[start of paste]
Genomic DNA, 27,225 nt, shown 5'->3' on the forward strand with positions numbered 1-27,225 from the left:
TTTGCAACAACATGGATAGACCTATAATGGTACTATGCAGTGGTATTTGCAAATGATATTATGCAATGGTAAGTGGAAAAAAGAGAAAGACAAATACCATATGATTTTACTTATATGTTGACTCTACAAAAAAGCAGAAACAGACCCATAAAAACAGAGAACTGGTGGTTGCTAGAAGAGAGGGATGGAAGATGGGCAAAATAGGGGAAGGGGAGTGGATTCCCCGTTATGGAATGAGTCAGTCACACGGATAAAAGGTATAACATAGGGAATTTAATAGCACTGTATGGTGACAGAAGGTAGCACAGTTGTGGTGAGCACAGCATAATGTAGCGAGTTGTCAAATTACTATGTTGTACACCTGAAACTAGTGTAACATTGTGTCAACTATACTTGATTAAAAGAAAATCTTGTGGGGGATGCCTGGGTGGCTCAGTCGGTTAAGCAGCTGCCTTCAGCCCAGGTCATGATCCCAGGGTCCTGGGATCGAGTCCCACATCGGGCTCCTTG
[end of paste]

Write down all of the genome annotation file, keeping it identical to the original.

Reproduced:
Genomic DNA, 27,225 nt, shown 5'->3' on the forward strand with positions numbered 1-27,225 from the left:
TTTGCAACAACATGGATAGACCTATAATGGTACTATGCAGTGGTATTTGCAAATGATATTATGCAATGGTAAGTGGAAAAAAGAGAAAGACAAATACCATATGATTTTACTTATATGTTGACTCTACAAAAAAGCAGAAACAGACCCATAAAAACAGAGAACTGGTGGTTGCTAGAAGAGAGGGATGGAAGATGGGCAAAATAGGGGAAGGGGAGTGGATTCCCCGTTATGGAATGAGTCAGTCACACGGATAAAAGGTATAACATAGGGAATTTAATAGCACTGTATGGTGACAGAAGGTAGCACAGTTGTGGTGAGCACAGCATAATGTAGCGAGTTGTCAAATTACTATGTTGTACACCTGAAACTAGTGTAACATTGTGTCAACTATACTTGATTAAAAGAAAATCTTGTGGGGGATGCCTGGGTGGCTCAGTCGGTTAAGCAGCTGCCTTCAGCCCAGGTCATGATCCCAGGGTCCTGGGATCGAGTCCCACATCGGGCTCCTTG